Easier than all that is like this. After you've got the old pickup out and disconnected, connect braid to braid from the new pickup to the original braid (the part left in the bass) and try the hot lead from the new pickup with the original insluated wires, one at a time. One way will work, the other won't. To tell which way works you can plug it in and lightly contact one of the pole pice screws with something metal like a screwdriver. If you hear a click through the amp that's how you want to connect it. For that test you can just twist the wires together or use alligator clips if you have some. That's the easy way. Don't bother mounting the pickup until you've figured out which wires get connected.

    Edit: Had an afterthought, the Rivoli might be (probably is) a semi-hollow body like a ES-335. If it is, pull the old pickup lead through the f-hole and cut it (pickup mounted) making sure you have plenty left. Then shove the lead of the new pickup through the little hole in the center block and mount the new one. Pull both leads up through the f-hole and connect, tuck away and play.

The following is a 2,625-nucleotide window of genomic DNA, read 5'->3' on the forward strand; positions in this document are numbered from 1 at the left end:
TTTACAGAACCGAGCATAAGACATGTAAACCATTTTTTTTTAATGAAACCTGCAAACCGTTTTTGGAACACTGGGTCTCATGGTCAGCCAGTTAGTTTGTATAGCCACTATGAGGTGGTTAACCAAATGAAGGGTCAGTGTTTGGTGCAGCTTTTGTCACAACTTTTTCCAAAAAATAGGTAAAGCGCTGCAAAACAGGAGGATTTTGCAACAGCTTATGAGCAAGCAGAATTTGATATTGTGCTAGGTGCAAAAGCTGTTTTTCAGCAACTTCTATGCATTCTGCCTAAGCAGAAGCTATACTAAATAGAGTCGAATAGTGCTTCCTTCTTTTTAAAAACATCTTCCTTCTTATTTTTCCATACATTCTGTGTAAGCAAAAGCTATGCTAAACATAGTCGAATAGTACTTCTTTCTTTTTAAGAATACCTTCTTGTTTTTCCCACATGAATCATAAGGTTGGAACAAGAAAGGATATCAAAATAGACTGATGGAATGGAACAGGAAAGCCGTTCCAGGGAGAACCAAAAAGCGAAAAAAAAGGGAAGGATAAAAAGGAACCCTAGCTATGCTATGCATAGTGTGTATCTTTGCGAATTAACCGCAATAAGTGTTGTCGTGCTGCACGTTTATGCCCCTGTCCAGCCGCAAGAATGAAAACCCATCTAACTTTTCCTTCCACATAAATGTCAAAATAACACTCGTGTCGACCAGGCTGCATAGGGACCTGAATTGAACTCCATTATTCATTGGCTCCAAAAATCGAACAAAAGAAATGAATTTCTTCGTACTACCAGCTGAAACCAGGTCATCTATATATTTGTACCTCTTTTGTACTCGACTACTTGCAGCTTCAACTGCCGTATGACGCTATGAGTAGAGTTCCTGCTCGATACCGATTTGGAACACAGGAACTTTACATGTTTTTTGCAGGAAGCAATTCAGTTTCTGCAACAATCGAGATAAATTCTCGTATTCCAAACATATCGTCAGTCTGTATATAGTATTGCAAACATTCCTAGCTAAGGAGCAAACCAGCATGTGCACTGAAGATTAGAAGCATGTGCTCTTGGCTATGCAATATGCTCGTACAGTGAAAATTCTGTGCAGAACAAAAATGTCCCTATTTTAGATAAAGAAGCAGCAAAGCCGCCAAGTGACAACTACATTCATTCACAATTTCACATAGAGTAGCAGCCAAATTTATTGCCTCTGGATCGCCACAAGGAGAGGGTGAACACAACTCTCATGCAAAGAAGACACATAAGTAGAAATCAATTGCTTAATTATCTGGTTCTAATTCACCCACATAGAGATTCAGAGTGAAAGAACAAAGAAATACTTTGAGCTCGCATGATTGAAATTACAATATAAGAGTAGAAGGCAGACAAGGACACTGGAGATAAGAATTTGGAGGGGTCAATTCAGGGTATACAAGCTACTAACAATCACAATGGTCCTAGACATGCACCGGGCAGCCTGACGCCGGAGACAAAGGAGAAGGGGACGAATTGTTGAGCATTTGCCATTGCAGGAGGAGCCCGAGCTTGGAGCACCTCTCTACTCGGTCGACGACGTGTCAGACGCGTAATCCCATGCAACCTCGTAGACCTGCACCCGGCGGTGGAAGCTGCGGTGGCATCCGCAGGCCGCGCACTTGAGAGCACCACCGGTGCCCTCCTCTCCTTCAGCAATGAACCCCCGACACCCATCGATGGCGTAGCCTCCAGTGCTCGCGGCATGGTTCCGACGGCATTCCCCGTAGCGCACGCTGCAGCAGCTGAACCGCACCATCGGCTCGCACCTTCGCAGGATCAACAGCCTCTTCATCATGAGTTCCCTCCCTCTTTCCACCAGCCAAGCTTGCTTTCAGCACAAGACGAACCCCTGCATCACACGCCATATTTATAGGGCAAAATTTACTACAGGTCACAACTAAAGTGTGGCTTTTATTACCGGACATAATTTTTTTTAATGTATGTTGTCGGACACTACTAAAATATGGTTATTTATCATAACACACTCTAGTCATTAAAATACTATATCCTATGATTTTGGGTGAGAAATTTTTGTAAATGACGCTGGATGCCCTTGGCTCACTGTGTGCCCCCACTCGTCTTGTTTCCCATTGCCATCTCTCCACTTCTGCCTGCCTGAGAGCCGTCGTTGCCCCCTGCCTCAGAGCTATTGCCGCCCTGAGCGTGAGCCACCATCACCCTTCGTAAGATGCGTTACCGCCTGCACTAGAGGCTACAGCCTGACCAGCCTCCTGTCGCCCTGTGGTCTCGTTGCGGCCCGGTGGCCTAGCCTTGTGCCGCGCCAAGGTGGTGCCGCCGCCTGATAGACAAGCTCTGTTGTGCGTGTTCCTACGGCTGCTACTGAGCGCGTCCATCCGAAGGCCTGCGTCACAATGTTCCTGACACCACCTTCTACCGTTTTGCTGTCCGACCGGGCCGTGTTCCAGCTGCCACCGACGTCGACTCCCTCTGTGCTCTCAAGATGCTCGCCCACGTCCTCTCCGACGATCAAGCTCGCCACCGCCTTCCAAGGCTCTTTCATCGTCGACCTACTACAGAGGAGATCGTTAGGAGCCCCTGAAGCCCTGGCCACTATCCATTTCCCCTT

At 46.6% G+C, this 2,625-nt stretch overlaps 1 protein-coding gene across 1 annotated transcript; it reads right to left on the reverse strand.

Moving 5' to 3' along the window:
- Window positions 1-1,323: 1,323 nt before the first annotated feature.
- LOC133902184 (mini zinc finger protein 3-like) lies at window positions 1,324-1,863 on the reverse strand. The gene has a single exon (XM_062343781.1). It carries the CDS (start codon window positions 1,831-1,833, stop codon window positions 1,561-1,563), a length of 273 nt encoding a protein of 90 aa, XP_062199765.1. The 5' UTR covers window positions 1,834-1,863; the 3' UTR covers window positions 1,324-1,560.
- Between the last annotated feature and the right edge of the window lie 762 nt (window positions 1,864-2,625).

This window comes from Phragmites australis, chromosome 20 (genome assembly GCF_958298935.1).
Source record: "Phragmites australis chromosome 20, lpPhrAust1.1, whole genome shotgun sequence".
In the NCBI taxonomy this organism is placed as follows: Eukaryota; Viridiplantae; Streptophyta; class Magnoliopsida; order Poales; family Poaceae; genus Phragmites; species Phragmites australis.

5. colinmk

    colinmk

    May 25, 2008
    Right, I've got some pictures. As you can see the old pickup, a stock pickup on a re-issue Epiphone Rivoli is connected by one lead. It's black, I haven't cut it yet because I'm waiting till I know what to do.

    [​IMG][/URL][/IMG]

    As you can see there is a small piece of something(appears to be tape, conductive?) under where the pick-up was that is holding the ends of two white wires. Here is a picture of the pickup I'm trying to put in.

    [​IMG][/URL][/IMG]